Podcast Series: Episode 21 ‘FROM MAYO TO NEWBURGH AND THE ANGLE’



by ionaddeirbhile

The focus on the Great Hunger has overshadowed other periods of famine and food shortages in Ireland and their influences on a society in which poverty, hunger, emigration, and even death, were part of the life cycle and not unique to the 1840s.

This book features Essays from the June 12–15, 2019 Conference of the same title at Quinnipiac University, Connecticut. You can find the book online at  Cork University Press and Amazon

Edited by Christine Kinealy and Gerard Moran

Christine Kinealy is Director of Ireland’s Great Hunger Institute at Quinnipiac University. Gerard Moran is an Emeritus Researcher at the University of Galway.


by ionaddeirbhile

United States Eastern Time Zone 6.00 p.m – (Ireland 11.00 p.m.)

Symposium on James Hack Tuke at the University of St. Thomas in St. Paul, Minnesota

by ionaddeirbhile

There will be a Symposium on James Hack Tuke (1819-1896), at the University of St. Thomas in St. Paul, Minnesota on Saturday 14th March 2020. An Exhibition entitled James Hack Tuke: ‘Quaker, Philanthropist and Friend to Irelands Poor,’ will be on view at the event.

The exhibition, to commemorate the bicentenary of James Hack Tuke’s birth, was officially launched in March 2019 at Quinnipiac University, Hamden, Connecticut. 


10.00 a.m. – 11.00 a.m.: Presentation: “Any Small Power” A Tribute to James Hack Tuke by Jane Kennedy
11.00 a.m. – 12 Noon: Reception with light food/refreshments in the O’Shaughnessy Library where the Tuke exhibit is located
1.00 p.m. – 2:30 p.m. “The Music of Emigration” by Charlie Heyman.
2.30 p.m. – 3.00 p.m. Tour in the library
3.00 p.m. – 4.00 p.m. Fr. Sanders will moderate a panel on the Impact of Assisted Emigration
There will be an evening reception at the Celtic Junction in St. Paul.

Famines in Ireland Before 1845 and After 1852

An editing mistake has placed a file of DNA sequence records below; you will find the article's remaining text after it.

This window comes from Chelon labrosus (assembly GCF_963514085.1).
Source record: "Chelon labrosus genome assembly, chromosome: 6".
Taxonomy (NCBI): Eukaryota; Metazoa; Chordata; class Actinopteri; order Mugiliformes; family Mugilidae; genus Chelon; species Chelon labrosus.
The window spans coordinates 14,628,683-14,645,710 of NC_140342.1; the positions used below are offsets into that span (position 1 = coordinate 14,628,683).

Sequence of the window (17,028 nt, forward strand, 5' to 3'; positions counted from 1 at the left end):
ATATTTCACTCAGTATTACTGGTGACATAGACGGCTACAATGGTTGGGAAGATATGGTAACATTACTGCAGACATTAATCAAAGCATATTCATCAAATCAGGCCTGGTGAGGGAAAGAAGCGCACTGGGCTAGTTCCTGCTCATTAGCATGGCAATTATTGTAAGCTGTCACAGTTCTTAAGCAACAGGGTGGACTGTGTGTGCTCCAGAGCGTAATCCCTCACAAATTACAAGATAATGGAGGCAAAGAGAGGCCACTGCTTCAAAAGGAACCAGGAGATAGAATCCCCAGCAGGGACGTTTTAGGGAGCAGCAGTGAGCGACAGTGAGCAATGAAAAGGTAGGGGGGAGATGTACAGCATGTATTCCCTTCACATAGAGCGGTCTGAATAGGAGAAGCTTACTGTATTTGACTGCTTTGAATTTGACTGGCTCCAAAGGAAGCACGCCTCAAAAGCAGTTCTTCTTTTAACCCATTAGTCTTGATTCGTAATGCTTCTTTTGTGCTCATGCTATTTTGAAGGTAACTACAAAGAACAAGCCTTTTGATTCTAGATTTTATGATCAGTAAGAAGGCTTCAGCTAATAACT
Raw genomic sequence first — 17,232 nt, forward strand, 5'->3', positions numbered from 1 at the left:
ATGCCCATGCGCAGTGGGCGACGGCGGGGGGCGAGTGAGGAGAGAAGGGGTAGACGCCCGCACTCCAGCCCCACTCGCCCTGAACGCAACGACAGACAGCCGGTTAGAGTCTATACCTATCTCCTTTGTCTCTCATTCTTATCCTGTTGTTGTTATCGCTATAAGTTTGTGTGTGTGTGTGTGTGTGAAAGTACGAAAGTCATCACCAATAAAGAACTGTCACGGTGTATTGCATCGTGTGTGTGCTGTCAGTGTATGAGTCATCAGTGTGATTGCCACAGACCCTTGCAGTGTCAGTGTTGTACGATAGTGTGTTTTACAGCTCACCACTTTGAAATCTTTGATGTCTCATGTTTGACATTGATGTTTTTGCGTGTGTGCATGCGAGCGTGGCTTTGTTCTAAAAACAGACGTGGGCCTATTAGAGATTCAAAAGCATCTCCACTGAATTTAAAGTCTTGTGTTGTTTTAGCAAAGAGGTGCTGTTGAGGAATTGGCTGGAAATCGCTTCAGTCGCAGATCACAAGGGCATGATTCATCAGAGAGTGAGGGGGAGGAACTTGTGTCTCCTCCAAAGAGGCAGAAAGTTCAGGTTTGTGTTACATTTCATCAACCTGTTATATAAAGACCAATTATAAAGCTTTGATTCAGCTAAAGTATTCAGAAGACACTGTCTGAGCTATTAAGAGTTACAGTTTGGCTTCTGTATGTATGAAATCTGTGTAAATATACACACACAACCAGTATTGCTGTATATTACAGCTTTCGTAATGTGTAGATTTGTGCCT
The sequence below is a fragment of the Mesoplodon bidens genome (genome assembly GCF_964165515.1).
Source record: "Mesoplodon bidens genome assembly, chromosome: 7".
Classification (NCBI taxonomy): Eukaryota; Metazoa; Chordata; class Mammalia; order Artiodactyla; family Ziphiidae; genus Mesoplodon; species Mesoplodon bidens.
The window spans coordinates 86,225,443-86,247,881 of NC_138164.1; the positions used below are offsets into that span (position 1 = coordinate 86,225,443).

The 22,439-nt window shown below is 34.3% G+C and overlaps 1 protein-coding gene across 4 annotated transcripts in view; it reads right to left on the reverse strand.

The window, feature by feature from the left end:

by ionaddeirbhile

A Conference will be held at at Quinnipiac University, Hamden Co.  Connecticut,  June 12–15 2019

“Famines in Ireland Before 1845 and After 1852”

The schedule is also there for Saturday morning June 15th and this section will focus on James Hack Tuke and be held at Quinnipiac University’s York Hill Campus. There is also an exhibition titled, James Hack Tuke: Quaker, Philanthropist and Friend to Irelands Poor. The exhibition will be located in the Arnold Bernhard Library, (Quinnipiac University) and run until September 2019.

Unfortunately we are unable to make it this time. Representatives of Ionad Deirbhile Heritage Centre, attended a Conference there in 2014 and received a great welcome. It is a good opportunity to meet up with other descendants, who share a common bond and who may be there.

Ned, Bridget (Deane) Lavelle, Inver, Knocknalower to Pennsylvania. SS Nestorian

by ionaddeirbhile

Highlighting a comment received for the post: Ned, Bridget (Deane) Lavelle, Inver, Knocknalower. The Lavelle Family were Ned, and Bridget with their children Bridget 18, Anthony 16, Ned 14, Martin 12, Sabina 8, Peter 7 and Mary 6

Comment :  Sabina (Binnia) Lavalle Kenney is my grandmother! She passed in June 1957 before I was born. You can tour the mine that they worked in Ashland Pa. Its both fascinating and humbling experience going down in the mine. My family will be visiting County Mayo this August. Needless to say I am very excited to discover my personnel connection and looking forward to visiting the center